• Rational: Caffeine is a cardiac stimulant and may adversely affect cardiac

Teach client warning signs of stroke and heart attack.

• Rational: The client can get the help they need if they are able to identify
warning signs.

Provide information regarding community resources and support client in making

lifestyle changes.
• Rational: Community resources like health care centers and check ups are
helpful in controlling hypertension.

If you are overweight – lose weight – 1–2 lbs a week: avoid fad or rigid diets.
• Rational: Weight loss is the single most effective non-drug method for
lowering blood pressure and helping to correct other risk factors for heart
disease like diabetes and abnormal amounts of cholesterol in the blood.

Reduce Salt Intake: Avoid processed foods, canned soups,

tomato juice, and obviously salty foods such as pretzels, pickles,
etc. – avoid foods with more than 150 mg of sodium in each
• Rational: Reducing sodium intake may be sufficient to
control mild HTN

Exercise Regularly: You do not have to jog or run – walking for 30–45 minutes 3–4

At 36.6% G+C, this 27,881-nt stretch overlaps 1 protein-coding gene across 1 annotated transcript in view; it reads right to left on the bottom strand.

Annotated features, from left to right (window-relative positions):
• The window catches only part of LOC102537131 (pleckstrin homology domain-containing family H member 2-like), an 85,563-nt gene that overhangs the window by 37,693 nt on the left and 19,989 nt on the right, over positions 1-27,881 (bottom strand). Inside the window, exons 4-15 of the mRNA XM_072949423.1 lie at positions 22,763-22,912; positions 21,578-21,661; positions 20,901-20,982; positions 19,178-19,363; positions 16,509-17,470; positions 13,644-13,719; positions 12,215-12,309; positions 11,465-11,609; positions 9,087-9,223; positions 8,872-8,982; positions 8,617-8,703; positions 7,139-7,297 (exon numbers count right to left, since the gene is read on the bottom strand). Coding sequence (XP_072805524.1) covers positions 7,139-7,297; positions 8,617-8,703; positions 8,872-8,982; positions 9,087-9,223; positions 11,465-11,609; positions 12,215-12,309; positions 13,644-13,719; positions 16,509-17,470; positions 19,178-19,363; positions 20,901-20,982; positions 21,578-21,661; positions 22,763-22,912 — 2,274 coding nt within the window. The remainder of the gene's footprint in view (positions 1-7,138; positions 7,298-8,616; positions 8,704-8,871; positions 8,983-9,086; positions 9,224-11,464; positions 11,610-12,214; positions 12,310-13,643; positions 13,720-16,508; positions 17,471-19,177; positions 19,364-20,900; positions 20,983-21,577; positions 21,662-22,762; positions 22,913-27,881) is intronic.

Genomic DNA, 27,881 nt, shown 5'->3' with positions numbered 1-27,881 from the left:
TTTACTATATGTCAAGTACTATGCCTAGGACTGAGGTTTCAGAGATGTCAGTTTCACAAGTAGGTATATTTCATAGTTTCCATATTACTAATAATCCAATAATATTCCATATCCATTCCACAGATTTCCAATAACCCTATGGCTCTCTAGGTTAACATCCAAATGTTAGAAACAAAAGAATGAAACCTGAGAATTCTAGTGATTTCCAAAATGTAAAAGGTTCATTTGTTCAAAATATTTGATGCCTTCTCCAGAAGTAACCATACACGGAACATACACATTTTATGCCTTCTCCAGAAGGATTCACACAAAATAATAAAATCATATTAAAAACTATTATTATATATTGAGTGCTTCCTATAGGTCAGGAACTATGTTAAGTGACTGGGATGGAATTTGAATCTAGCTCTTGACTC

times a week, climbing extra stairs, participating in sports that you enjoy will help
to reduce your heart attack risk and may lower blood pressure
• Rational: Individuals who are less active and less physically fit have a 30%-50% greater
frequency (incidence) of hypertension. Clinical trials have shown that physical activity may
reduce blood pressure in hypertensive and normotensive (having normal blood pressure)
individuals, independent of changes in weight.
Stop Smoking: If you are one of the decreasing numbers of people who still smoke.
• Rational: This may not lower your blood pressure but it will eliminate one of
the most important heart attack risk factors.

If your blood pressure remains above 140/90 mm Hg despite weight reduction if

appropriate, a lower salt diet, and an exercise program, discuss the use of
medication with your doctor.
• Rational: Numerous studies have demonstrated that lowering even a
slightly elevated blood pressure will reduce the risk of stroke, heart attack,
or kidney failure. Most people with hypertension will need some medication
to lower blood pressure to normal levels. There are many safe and effective
medications available.

Note: If you are put on medication, take it. It won’t do you any good in the
medicine cabinet.